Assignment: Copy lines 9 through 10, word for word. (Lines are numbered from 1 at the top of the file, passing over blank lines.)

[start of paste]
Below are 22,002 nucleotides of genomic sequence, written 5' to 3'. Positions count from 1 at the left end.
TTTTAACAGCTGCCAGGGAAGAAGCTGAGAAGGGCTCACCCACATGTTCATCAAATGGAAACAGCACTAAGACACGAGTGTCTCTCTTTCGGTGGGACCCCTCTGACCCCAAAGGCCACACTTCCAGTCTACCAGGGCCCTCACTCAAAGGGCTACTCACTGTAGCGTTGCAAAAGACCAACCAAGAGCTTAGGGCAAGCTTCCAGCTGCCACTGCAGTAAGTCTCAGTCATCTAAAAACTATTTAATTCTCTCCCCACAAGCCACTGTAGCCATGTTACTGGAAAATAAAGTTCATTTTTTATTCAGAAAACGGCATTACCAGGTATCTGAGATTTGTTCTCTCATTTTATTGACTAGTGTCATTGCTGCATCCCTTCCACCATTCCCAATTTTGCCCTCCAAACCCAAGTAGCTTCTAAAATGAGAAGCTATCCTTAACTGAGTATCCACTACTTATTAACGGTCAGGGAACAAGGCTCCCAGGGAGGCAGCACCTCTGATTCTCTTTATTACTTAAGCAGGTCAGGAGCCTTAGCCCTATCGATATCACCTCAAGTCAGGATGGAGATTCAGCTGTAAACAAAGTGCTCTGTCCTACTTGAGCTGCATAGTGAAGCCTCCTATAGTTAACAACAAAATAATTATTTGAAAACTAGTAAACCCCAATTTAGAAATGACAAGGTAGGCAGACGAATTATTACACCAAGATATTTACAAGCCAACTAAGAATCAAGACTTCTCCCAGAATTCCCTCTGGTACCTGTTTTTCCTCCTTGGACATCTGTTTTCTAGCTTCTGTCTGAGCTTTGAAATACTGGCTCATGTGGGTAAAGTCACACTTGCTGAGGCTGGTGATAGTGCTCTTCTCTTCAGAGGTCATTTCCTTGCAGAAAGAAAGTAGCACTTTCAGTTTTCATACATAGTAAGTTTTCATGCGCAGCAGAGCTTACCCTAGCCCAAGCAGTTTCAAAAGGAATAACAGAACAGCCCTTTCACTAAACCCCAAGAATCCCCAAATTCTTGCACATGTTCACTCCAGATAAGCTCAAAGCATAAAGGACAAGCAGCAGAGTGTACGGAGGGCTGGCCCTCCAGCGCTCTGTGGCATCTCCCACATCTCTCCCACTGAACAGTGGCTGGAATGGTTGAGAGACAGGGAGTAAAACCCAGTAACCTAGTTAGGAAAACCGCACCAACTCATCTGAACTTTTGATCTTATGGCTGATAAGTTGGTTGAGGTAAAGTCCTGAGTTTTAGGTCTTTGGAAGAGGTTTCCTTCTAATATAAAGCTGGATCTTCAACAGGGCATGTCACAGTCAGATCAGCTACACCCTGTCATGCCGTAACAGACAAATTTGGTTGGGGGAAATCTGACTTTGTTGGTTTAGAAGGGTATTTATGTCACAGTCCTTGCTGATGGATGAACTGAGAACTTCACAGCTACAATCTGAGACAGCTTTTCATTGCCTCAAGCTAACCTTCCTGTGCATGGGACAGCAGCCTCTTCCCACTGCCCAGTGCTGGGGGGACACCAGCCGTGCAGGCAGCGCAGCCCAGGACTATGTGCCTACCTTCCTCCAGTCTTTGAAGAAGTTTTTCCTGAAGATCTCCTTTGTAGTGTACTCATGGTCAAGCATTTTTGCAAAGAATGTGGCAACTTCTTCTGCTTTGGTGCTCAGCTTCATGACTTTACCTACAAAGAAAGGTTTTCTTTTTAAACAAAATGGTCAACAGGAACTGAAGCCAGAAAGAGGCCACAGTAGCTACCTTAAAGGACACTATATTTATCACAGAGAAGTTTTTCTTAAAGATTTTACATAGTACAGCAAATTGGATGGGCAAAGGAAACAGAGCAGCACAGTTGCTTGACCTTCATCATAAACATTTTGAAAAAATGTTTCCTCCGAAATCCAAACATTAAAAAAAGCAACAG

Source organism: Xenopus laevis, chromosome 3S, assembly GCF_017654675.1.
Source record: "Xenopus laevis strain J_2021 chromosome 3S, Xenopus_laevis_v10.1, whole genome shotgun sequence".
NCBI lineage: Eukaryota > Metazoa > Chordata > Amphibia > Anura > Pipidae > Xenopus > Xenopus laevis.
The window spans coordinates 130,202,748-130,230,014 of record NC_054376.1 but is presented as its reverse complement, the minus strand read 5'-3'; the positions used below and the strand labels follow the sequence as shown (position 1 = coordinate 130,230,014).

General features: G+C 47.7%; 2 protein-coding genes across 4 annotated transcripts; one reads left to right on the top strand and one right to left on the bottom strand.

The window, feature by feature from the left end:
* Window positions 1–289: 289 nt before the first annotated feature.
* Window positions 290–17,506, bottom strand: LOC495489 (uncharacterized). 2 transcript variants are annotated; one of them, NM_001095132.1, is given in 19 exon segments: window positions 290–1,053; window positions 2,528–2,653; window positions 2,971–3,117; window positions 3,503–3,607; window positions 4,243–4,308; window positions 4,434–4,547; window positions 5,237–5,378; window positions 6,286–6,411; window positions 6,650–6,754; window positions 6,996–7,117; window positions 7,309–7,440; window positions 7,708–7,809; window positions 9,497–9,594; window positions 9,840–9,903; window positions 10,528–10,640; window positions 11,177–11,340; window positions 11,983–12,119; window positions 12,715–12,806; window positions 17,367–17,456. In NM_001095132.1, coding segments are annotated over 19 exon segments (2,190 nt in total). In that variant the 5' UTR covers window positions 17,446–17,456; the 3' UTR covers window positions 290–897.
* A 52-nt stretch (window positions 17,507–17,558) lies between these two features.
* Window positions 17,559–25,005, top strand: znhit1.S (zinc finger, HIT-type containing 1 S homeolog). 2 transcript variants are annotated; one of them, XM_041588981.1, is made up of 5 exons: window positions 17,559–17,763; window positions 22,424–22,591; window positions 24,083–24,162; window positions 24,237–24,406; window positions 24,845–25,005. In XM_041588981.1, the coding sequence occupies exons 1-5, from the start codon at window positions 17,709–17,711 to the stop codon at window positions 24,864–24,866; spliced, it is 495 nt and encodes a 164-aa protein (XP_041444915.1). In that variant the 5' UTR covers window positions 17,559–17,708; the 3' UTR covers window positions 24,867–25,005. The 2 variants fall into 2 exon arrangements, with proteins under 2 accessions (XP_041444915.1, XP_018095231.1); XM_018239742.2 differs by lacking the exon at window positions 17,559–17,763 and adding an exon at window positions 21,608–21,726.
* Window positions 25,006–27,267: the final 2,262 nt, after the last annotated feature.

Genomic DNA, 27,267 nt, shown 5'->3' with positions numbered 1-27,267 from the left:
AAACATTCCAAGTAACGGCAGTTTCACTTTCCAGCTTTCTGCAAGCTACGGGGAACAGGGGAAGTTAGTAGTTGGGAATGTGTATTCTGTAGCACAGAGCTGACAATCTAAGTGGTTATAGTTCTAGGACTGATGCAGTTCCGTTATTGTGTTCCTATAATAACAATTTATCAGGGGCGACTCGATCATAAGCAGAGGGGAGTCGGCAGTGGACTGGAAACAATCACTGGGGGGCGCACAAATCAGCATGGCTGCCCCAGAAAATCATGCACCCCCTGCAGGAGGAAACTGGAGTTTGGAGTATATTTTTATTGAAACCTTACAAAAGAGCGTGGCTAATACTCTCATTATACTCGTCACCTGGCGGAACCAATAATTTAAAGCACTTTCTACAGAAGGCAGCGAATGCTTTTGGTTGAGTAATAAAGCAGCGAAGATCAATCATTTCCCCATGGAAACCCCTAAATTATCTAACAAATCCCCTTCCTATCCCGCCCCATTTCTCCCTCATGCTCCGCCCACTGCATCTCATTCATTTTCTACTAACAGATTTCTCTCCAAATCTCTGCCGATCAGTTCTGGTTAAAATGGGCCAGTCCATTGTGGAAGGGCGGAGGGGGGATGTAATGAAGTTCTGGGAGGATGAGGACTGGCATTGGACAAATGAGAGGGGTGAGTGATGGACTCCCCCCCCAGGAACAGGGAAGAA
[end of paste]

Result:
* Window positions 1–289: 289 nt before the first annotated feature.
* Window positions 290–17,506, bottom strand: LOC495489 (uncharacterized). 2 transcript variants are annotated; one of them, NM_001095132.1, is given in 19 exon segments: window positions 290–1,053; window positions 2,528–2,653; window positions 2,971–3,117; window positions 3,503–3,607; window positions 4,243–4,308; window positions 4,434–4,547; window positions 5,237–5,378; window positions 6,286–6,411; window positions 6,650–6,754; window positions 6,996–7,117; window positions 7,309–7,440; window positions 7,708–7,809; window positions 9,497–9,594; window positions 9,840–9,903; window positions 10,528–10,640; window positions 11,177–11,340; window positions 11,983–12,119; window positions 12,715–12,806; window positions 17,367–17,456. In NM_001095132.1, coding segments are annotated over 19 exon segments (2,190 nt in total). In that variant the 5' UTR covers window positions 17,446–17,456; the 3' UTR covers window positions 290–897.